Changes in the long bones due to fetal immobility caused by neuromuscular disease. A radiographic and histological study

J Bone Joint Surg Am. 1988 Aug;70(7):1052-60.


The long bones in eleven newborn infants who had neuromuscular disease were studied and were found to be thin, hypomineralized, and elongated. In most of the bones, there were multiple diaphyseal or metaphyseal fractures, or both. By light microscopy, the outstanding findings were fractures through the growth plate and diaphysis and thinning of the cortices. The etiology of the fractures and the insufficient substance of the bone is the reduction in the intrauterine motion of the fetus, which leads to fragility of the bones and contractures of the joints. The severity of the alterations may have been related to the time of the onset of the abnormalities and to the duration and degree of the intrauterine akinesia.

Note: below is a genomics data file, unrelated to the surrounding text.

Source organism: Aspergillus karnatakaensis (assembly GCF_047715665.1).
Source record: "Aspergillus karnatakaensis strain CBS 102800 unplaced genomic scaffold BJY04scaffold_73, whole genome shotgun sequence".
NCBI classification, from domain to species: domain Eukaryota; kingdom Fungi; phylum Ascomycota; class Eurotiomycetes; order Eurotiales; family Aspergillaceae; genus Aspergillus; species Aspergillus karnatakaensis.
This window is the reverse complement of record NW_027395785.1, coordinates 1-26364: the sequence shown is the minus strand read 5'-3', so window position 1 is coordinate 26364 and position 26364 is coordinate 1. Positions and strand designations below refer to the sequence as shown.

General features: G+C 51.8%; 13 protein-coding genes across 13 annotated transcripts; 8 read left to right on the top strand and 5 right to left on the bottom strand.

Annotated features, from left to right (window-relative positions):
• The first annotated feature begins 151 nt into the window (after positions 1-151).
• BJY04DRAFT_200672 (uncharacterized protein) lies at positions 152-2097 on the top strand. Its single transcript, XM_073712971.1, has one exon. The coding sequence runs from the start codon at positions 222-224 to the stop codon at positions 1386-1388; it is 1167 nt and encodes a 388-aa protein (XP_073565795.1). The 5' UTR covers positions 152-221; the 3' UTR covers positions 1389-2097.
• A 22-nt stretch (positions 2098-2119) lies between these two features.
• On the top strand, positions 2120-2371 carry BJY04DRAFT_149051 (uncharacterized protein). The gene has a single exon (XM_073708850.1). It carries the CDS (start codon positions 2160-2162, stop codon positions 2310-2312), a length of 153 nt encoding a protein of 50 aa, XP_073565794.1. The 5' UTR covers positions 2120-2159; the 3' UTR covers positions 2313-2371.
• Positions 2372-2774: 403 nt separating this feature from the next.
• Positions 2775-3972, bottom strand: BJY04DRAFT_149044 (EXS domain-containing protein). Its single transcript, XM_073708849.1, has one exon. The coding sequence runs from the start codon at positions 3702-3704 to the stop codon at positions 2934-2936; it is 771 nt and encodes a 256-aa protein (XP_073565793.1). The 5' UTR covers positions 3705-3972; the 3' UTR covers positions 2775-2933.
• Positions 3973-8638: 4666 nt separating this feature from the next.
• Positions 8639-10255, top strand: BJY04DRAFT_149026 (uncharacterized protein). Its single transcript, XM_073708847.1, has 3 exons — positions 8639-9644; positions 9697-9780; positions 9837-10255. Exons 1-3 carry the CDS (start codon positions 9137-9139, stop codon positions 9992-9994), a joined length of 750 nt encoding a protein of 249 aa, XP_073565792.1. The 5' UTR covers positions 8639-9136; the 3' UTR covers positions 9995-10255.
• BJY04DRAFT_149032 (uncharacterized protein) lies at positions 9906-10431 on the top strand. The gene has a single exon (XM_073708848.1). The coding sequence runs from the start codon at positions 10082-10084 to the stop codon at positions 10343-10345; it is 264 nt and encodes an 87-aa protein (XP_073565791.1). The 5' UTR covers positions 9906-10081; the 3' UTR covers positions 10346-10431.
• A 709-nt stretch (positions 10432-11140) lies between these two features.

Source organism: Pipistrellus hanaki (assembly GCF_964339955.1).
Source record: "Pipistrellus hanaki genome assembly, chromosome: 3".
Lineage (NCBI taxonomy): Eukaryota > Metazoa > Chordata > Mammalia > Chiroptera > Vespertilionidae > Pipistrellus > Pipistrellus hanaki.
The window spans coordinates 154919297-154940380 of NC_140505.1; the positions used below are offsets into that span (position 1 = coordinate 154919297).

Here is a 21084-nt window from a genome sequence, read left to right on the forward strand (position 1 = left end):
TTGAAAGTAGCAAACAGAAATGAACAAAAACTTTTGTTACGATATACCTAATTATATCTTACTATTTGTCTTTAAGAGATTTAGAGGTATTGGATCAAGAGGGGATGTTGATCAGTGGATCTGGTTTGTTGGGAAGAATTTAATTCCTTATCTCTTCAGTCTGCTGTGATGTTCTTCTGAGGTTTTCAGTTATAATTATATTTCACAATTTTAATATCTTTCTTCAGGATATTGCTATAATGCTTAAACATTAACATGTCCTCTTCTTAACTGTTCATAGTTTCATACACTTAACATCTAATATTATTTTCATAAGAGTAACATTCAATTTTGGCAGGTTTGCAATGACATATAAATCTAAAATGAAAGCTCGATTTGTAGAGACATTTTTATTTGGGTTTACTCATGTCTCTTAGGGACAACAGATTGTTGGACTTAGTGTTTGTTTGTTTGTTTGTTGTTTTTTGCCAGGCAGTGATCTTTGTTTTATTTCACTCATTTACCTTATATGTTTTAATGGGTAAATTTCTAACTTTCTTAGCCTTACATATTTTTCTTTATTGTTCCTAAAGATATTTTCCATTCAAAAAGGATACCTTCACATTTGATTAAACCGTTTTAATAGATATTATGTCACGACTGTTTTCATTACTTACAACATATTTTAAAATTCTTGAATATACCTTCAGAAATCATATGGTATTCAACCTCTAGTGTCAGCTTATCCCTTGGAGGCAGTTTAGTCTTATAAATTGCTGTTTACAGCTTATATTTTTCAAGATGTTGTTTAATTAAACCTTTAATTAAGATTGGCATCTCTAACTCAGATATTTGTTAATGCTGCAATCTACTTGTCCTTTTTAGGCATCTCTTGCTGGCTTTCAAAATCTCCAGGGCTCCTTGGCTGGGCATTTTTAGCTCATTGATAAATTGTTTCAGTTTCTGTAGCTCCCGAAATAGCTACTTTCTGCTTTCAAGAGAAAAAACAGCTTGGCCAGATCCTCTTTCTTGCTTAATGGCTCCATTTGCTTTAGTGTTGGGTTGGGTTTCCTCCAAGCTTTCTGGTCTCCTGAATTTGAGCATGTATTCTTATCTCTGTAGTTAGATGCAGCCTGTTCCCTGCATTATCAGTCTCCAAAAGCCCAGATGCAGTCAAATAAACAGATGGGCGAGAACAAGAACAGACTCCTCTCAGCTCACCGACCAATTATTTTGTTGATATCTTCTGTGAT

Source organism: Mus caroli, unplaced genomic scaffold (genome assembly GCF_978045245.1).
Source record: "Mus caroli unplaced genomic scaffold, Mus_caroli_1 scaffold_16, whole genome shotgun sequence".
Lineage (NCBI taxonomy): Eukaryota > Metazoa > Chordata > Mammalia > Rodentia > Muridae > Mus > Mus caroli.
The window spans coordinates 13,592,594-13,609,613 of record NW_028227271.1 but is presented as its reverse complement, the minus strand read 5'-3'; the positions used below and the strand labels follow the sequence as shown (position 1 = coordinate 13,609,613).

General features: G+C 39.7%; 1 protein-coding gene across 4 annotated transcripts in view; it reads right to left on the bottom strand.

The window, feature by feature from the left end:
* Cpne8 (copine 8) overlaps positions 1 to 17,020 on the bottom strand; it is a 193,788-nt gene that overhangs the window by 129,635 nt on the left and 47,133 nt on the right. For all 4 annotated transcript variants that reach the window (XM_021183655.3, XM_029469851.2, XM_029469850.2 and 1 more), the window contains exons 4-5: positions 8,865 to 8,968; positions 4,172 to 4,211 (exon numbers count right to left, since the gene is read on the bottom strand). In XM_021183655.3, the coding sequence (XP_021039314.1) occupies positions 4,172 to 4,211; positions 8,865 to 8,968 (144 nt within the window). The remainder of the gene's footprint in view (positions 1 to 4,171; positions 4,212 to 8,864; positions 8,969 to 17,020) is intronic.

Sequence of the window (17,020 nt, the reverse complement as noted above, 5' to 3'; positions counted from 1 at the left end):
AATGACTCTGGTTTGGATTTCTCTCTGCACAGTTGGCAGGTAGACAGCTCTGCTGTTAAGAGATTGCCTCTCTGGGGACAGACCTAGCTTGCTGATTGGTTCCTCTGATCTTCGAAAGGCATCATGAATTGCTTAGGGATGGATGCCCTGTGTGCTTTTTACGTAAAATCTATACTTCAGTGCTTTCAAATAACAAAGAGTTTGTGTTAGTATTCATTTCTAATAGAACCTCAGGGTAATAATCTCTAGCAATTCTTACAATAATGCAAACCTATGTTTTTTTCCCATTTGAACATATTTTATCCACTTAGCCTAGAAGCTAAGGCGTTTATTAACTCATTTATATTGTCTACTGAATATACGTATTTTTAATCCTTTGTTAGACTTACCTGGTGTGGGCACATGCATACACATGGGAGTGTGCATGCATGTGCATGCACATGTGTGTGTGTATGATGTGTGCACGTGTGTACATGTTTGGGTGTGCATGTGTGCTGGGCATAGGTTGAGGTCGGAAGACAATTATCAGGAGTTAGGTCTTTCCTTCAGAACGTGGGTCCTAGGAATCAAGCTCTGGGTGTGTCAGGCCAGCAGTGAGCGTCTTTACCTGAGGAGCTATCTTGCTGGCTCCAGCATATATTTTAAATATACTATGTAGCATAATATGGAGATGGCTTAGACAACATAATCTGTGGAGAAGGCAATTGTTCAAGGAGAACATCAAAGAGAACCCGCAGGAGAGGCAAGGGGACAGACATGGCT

MeSH terms

  • Abnormalities, Multiple / complications*
  • Arthrogryposis / complications*
  • Bone and Bones / diagnostic imaging
  • Bone and Bones / pathology
  • Female
  • Fetal Diseases / complications*
  • Fetal Movement
  • Humans
  • Infant, Newborn
  • Movement Disorders / etiology*
  • Pregnancy
  • Radiography